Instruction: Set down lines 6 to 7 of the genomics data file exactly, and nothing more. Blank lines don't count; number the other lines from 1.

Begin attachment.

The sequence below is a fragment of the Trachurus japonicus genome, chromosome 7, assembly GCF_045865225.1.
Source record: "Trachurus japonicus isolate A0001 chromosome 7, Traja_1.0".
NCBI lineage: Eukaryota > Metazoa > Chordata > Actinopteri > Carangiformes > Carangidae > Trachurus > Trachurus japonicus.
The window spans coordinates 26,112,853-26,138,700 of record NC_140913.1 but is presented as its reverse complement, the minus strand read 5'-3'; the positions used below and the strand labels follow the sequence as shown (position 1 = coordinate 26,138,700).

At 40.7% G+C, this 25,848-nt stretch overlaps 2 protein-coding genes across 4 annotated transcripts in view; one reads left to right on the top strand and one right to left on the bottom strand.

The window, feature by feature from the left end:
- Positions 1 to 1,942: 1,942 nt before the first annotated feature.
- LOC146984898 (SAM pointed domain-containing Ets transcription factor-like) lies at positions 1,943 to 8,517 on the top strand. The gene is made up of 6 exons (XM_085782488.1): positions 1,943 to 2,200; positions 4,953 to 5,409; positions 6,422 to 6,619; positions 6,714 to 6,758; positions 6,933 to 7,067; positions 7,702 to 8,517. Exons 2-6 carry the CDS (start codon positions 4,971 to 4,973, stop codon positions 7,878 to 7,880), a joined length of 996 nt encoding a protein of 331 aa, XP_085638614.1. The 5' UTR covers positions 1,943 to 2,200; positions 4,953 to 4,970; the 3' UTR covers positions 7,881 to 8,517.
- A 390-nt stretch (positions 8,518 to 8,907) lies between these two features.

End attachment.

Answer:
The window, feature by feature from the left end:
- Positions 1 to 1,942: 1,942 nt before the first annotated feature.